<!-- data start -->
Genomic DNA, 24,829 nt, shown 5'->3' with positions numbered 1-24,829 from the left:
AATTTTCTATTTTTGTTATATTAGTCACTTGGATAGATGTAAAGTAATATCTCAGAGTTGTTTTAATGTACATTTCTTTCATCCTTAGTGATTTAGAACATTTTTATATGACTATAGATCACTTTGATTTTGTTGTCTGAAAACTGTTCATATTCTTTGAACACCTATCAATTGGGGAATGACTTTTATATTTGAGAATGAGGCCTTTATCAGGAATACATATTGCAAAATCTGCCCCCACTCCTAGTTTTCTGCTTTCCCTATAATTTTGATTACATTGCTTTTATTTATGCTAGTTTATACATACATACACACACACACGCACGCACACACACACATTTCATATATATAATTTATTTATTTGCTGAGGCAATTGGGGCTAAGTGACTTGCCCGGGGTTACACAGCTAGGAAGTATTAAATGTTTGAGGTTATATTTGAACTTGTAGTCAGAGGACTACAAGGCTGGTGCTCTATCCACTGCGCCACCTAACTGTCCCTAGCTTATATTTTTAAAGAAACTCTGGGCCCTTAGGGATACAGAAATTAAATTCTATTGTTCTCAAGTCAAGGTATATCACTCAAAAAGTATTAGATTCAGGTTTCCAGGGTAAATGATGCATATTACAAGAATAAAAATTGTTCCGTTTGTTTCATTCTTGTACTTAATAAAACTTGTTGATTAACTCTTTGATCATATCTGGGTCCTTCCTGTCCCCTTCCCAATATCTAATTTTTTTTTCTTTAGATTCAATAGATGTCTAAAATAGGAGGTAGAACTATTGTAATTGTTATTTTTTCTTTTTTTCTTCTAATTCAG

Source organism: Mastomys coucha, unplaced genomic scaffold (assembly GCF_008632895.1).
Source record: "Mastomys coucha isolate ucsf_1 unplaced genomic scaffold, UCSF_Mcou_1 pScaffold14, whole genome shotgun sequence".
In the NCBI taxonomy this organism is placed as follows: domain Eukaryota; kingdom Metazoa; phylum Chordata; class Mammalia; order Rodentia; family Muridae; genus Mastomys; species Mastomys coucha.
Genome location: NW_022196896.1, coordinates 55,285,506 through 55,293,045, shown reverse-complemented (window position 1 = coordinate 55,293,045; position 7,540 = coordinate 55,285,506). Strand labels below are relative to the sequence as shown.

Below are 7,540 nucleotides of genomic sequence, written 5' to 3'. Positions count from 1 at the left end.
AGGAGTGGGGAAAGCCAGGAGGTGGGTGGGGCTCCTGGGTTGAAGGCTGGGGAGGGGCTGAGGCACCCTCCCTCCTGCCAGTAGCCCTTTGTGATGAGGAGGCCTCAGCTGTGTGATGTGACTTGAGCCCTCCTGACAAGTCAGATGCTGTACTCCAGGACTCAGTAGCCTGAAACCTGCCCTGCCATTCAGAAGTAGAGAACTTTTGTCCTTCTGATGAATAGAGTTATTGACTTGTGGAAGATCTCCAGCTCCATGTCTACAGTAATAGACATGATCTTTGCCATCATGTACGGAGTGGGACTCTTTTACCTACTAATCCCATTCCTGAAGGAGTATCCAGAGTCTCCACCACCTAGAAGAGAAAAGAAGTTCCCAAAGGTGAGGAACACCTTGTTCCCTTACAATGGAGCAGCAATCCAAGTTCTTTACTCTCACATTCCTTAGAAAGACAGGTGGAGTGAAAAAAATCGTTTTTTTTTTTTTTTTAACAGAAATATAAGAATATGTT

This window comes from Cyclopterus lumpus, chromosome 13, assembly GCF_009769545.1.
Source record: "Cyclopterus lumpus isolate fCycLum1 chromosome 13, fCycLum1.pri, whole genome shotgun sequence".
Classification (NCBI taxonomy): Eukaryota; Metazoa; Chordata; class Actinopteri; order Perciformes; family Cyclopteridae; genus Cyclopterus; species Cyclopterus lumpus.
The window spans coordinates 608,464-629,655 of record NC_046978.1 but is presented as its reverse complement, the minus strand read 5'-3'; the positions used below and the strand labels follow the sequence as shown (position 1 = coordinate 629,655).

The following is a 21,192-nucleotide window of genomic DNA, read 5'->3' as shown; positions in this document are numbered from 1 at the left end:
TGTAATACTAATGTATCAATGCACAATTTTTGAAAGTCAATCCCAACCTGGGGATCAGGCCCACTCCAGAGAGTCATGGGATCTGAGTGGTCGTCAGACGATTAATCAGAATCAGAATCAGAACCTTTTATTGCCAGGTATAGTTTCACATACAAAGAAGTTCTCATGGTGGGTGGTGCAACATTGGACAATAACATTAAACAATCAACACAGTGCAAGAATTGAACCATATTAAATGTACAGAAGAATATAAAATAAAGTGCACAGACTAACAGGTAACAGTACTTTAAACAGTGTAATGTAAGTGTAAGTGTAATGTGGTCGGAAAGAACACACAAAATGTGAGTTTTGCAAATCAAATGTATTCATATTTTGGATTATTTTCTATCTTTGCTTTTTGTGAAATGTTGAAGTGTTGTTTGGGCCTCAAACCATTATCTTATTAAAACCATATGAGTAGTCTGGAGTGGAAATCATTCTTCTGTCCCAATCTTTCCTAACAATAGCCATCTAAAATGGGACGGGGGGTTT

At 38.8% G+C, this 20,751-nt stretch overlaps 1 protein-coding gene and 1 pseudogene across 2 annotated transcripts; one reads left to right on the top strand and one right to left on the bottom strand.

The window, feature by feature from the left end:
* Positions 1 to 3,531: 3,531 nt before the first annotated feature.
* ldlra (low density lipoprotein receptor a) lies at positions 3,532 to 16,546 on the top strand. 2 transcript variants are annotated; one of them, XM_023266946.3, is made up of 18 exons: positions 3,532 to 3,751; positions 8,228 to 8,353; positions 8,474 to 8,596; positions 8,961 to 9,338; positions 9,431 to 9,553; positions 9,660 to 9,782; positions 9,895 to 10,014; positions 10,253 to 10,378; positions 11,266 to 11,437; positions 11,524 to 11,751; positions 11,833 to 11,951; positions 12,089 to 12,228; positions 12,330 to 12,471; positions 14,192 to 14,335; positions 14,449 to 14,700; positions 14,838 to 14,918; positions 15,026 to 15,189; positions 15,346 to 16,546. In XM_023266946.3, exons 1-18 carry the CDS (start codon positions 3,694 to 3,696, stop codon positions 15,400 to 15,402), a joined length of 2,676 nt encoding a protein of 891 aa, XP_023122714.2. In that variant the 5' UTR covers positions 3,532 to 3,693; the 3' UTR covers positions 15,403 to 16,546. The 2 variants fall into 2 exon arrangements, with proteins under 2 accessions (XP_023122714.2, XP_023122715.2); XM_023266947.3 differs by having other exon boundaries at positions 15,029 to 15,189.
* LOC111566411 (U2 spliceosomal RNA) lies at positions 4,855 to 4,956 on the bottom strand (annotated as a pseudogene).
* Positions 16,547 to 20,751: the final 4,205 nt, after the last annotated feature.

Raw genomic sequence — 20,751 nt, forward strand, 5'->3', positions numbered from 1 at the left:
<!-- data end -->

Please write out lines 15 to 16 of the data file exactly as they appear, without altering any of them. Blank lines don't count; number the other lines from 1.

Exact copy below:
At 38.8% G+C, this 20,751-nt stretch overlaps 1 protein-coding gene and 1 pseudogene across 2 annotated transcripts; one reads left to right on the top strand and one right to left on the bottom strand.

The window, feature by feature from the left end: